As if powering through a long day at work while on your period isn't agonizing enough, Alisha Coleman, a former 911 call taker from Georgia, was fired from her job at the call center after suffering two period leaks while on duty in 2015. It was reported that she was going through pre-menopause at the time, "which causes heavy and unpredictable periods."
Coleman said in a statement to the American Civil Liberties Union (ACLU):
Every woman dreads getting period symptoms when they're not expecting them, but I never thought I could be fired for it. Getting fired for an accidental period leak was humiliating. I don't want any woman to have to go through what I did, so I’m fighting back.
After the first period leak occurrence, Coleman was issued a disciplinary notice by her site director and human resources director and was told that "she would be fired if she ever soiled another chair from sudden onset menstrual flow." After it happened for the second time, she was terminated from the job for failing to "practice high standards of personal hygiene and maintain a clean, neat appearance while on duty."
She had worked at the Bobby Dodd Institute in Atlanta, GA, for nearly a decade, and now, with the help of ACLU, Coleman is suing the company for violating the Title VII of the Civil Rights Act, which outlaws workplace discrimination on the basis of gender - which includes pregnancy, childbirth, and other conditions related to gender.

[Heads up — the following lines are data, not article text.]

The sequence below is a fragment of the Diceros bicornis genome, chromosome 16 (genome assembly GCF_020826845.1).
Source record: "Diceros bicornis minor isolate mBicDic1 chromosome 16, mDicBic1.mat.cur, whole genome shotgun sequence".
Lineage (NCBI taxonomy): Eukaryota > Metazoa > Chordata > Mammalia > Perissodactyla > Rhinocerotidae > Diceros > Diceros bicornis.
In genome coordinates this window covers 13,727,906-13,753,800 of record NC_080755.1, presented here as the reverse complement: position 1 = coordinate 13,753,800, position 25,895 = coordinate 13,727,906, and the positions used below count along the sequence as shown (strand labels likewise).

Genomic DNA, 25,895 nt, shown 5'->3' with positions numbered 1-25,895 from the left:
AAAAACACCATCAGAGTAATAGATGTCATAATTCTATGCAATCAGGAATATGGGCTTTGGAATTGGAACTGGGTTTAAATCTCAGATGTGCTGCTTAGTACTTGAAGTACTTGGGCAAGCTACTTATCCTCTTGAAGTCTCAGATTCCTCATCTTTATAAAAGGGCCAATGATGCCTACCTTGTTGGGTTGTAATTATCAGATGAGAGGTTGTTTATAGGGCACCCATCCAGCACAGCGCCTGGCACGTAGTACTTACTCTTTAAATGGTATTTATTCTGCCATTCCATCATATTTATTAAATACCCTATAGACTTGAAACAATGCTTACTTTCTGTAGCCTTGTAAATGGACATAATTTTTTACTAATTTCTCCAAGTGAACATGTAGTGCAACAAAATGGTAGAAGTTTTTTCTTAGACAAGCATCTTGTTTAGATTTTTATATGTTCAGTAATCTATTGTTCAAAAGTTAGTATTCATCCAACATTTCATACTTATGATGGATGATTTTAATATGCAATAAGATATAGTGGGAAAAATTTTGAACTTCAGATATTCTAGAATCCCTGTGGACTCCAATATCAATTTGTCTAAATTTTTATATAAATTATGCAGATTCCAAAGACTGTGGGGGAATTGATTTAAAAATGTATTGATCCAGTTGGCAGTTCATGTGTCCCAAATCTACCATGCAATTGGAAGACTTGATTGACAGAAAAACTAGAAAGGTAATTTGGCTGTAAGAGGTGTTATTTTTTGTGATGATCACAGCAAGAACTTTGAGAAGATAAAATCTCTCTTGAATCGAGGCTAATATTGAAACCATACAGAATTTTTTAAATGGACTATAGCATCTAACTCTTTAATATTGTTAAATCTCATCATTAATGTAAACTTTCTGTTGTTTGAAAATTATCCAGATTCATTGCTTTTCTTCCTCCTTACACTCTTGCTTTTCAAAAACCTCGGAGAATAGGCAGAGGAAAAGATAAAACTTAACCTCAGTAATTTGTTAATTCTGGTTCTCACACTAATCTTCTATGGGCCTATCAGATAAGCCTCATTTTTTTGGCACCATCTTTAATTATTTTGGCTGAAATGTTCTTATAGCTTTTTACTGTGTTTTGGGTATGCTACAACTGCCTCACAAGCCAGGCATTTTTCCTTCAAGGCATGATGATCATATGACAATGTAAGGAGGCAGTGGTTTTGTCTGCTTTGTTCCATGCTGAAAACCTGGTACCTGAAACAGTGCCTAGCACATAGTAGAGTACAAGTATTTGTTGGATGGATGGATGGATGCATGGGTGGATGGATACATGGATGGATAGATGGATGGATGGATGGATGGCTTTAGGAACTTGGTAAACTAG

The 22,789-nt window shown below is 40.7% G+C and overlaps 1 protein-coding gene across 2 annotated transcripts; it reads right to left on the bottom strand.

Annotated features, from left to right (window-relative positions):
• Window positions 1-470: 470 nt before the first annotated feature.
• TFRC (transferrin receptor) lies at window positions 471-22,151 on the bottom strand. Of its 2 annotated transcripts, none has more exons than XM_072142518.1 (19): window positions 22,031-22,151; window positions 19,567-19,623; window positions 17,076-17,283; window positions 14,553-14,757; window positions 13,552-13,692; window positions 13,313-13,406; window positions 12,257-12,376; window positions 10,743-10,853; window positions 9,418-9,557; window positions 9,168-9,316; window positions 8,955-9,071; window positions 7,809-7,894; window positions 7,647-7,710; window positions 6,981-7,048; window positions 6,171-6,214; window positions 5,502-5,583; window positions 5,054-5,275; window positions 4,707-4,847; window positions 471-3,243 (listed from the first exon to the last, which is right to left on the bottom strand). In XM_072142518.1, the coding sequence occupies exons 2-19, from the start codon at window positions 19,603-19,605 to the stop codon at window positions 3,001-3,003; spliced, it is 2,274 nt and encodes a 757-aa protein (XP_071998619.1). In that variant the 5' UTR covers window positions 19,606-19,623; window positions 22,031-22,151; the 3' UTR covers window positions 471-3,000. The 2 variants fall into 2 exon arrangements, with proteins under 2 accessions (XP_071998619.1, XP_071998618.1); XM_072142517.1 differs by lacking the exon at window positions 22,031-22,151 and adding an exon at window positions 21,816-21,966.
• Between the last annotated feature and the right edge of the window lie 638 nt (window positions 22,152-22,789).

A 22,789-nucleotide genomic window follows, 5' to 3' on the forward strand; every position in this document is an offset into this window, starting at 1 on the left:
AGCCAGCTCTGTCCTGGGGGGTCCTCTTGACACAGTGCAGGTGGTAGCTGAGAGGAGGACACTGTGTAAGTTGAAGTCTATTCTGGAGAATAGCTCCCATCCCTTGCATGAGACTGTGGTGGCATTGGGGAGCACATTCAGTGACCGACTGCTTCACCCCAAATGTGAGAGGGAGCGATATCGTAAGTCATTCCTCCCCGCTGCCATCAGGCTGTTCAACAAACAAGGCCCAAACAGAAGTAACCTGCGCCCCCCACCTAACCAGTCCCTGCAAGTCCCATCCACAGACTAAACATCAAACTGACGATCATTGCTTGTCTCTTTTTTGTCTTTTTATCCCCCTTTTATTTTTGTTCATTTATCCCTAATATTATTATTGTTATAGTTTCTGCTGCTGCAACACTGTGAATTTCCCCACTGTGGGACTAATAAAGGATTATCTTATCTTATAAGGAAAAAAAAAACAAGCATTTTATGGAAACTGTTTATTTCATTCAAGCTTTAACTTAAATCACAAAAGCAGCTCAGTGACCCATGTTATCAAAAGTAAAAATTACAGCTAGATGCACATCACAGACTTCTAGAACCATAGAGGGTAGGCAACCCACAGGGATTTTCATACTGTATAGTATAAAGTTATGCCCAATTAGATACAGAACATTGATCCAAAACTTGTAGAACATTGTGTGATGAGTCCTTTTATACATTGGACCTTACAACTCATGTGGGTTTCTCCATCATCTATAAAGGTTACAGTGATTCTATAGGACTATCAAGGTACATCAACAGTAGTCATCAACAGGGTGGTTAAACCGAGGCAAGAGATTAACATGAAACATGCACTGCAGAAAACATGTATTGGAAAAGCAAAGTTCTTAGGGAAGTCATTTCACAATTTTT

Glamour reports that there was a district court ruling which determined that "pre-menopause was not a condition protected from discrimination under the law". However, Coleman and ACLU are appealing the decision.
“Employers have no business policing women’s bodies or their menstrual cycles,” Andrea Young, ACLU of Georgia executive director said in a statement. “Firing a woman for getting her period at work is offensive and an insult to every woman in the workplace. A heavy period is something nearly all women will experience, especially as they approach menopause, and Alisha was shamed, demeaned and fired for it. That’s wrong and illegal under federal law. We’re fighting back.”
Let's hope Coleman's refusal to stay silent about this pressing workplace issue will prevent employers from thinking they could get away with sex discrimination and misogynistic behavior.